I’ve been asked to write a monthly blog for Writing Historical Novels. The January post is reproduced below. Alternatively, catch the original here along with lots of other useful and informative articles by histfic authors such as Ben Kane, Adrian Goldsworthy and Emma Darwin.
Research is all about getting a feel for the period, place and people you are writing about. Get the research right and not only will you convince your reader they’re in Byzantine Rome, Napoleonic France or the middle of the Korean War, you’ll convince yourself, too. As a writer, there are few feelings more uncomfortable than writing out of your depth, so having confidence in the characters and scenes you’re creating is essential.
It helps, when choosing the period you want to write about, to have a passion for it. This makes researching it a joy rather than a chore. If you love Jacobean Scotland reading about it will be easy and you’ll hoover up the facts; if you don’t, it’ll be hard work and the little details won’t stick. And it’ll show in your writing. That isn’t to say you can only write about eras you’re familiar with. A basic fascination with history should be enough to drive researching a book about the past.
There’s also the old adage write what you know. If you intend to pen a novel set during a specific period in history, having a baseline to build on will serve you well. This can be a simple interest fuelled by years of reading around the subject. Such interests are often sparked in childhood, perhaps from listening to granddad’s war stories or watching films on TV. My love of the ancient world started with Jason and the Argonauts and Spartacus and re-enacting the battles with my Airfix Romans.
The single greatest advantage I had in writing books about the Trojan War was studying Classics at university. Being steeped in a topic for three years is invaluable. You feed off the knowledge of others – lectures, seminars, books and commentaries – and are surrounded by people who share your passion. All that exposure to a single topic gives you more than just head knowledge, it leaves you with an instinct for your subject. The same deep appreciation is gained by those in re-enacting societies or other historical focus groups.
Whether you have a deep knowledge of the period you want to write about, or just plenty of enthusiasm for a new era in history, you’ll need to establish that feel for period, place and people that I mentioned at the start. When I planned my series of books on the Trojan War, as seen through the experiences of Odysseus, I had already studied Homer and Greek mythology in detail at university. So from the perspective of retelling the Trojan myths in a single narrative, I re-read many of the texts I was familiar with and tried to come up with ways of bringing the disparate sources together. I also looked at modern summaries of the legends – Robert Graves’s Greek Myths was particularly useful for this – to give me an overview.
This helped me to form the structure of the story and plan all six books in the series. Next came my research about the Bronze Age itself. This was not something I had studied in detail as part of my degree course, so the first thing I did was to look for books that would provide a good historical outline of the period. The best was Michael Wood’s In Search of the Trojan War: a well-written, readily digestible introduction to the available information about the era. From here I was able to follow threads into specific areas of importance for the story I wanted to tell, such as details about sailing, agriculture, religious practice etc.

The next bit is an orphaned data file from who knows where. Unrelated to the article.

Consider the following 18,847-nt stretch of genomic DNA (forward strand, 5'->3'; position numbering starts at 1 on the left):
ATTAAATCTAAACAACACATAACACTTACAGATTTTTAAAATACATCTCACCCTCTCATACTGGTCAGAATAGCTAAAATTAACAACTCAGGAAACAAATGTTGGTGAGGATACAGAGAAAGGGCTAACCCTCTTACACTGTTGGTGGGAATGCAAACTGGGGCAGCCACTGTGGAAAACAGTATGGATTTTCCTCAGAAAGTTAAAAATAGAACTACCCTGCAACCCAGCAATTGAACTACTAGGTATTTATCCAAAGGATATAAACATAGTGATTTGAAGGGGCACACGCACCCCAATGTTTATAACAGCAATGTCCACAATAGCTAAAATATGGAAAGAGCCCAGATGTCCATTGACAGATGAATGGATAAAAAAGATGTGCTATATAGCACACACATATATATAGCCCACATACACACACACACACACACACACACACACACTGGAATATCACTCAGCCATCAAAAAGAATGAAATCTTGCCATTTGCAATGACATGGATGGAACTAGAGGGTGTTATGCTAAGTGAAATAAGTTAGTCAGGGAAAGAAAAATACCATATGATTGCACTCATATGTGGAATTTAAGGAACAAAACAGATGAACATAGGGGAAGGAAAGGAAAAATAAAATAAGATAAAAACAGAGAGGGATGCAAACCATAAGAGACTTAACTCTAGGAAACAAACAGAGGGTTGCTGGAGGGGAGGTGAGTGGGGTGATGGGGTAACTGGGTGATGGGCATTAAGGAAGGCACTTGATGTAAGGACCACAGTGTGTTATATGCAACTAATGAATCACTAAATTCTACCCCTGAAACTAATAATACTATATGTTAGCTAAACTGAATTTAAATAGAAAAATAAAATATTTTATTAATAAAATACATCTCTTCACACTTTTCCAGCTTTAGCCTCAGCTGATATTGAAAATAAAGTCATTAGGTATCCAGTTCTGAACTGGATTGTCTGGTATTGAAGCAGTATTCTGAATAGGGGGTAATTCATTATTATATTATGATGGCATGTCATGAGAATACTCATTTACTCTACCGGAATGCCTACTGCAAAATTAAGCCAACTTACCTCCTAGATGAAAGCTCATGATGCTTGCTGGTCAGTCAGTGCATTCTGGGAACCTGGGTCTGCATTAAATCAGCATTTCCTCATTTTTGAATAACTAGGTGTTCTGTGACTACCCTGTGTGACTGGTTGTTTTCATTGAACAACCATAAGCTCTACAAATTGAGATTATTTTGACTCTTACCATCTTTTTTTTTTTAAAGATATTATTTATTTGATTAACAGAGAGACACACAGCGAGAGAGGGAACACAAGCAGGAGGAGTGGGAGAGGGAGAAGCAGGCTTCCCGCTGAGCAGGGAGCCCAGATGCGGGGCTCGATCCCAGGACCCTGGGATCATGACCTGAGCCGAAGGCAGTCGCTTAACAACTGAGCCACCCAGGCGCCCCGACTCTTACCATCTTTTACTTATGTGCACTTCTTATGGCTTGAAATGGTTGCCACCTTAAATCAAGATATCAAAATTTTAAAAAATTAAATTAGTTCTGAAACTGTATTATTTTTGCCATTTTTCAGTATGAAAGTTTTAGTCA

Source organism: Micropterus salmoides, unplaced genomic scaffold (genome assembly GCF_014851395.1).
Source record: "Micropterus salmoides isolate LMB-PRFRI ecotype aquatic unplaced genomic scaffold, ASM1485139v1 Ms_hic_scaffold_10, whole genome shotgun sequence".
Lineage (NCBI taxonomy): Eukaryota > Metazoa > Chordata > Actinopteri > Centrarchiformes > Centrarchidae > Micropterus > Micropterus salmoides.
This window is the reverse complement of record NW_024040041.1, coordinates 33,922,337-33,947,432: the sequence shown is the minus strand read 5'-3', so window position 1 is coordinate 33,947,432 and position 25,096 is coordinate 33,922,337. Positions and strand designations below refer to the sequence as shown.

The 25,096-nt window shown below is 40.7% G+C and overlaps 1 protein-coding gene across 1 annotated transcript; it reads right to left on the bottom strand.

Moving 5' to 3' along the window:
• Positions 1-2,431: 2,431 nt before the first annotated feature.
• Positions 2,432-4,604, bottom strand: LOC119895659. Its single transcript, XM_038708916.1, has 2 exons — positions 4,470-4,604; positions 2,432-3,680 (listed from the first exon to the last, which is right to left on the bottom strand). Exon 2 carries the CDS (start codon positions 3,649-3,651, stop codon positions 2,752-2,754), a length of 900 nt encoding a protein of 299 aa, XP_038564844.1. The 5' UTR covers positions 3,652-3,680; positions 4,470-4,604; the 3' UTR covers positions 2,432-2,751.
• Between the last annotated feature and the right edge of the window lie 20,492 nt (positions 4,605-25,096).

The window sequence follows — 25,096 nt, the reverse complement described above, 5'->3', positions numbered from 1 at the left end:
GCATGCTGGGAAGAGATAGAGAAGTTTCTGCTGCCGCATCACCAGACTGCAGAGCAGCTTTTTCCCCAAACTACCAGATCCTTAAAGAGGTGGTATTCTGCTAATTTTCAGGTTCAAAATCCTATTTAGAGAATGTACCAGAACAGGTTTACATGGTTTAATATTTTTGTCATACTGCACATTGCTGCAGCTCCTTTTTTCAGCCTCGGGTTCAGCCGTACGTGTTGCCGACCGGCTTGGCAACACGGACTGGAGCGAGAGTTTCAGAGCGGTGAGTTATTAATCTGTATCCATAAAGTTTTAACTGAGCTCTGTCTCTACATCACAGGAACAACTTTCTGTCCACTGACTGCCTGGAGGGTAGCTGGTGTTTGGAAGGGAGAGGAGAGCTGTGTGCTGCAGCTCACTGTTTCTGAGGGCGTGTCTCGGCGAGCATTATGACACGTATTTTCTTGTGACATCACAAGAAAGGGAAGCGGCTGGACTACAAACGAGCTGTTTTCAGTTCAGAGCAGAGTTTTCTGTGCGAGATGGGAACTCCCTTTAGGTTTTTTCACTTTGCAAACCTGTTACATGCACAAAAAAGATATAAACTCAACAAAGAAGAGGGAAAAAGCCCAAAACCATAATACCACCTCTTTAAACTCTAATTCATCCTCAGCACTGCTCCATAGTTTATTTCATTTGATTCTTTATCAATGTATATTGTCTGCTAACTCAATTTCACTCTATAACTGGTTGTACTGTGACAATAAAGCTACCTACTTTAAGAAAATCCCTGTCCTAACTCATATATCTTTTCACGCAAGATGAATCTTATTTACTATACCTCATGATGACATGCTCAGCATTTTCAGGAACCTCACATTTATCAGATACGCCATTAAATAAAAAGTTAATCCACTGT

One point of note here is my reliance on books, rather than the internet, for research. Personally, I think that taking the time to read a book pays dividends in increasing your understanding of a subject or period. This is because books form structured arguments that explore topics in depth, usually backing themselves up with references and evidence. Internet research, on the other hand, frequently involves a trawl of different sources, sometimes with conflicting viewpoints and often based on conjecture or personal opinion. Where the internet comes up trumps, I find, is when topping up research that has already been carried out – a quick fact here and there, useful images or just for refreshing something half-forgotten.
Another important – and enjoyable – aspect of research is to travel to the places you are writing about. This isn’t always an affordable luxury, but I think a book benefits hugely if the writer has visited the place he or she is depicting. Although I have taken a few liberties with my depictions of Ithaca, Delphi and the Peloponnese (based partly on the fact they would have looked geographically different three thousand years ago), having been there, smelled the air, felt the warm wind on my cheek and seen the sun setting over the mountains is something that has helped me to fix those places in my imagination.
Finally, despite advocating the benefits of research, there are a few get-out clauses when writing about the Trojan War. The first is mentioned above, namely that the physical geography of places is very different now to then. Second is that historical facts about the Bronze Age are still limited, in spite of the achievements of archaeologists in recent years, so you’re not writing in a strait jacket – there’s room for a bit of imagination. Another is that what we know about the Trojan War comes from myth, which by its nature goes against the factual approaches of history and archaeology. The most celebrated source of these myths is Homer, who is known for being a mismatch of different eras. So if a Classical era temple suits your needs more than a Bronze Age cave, then you can always say you’re just being “Homeric”!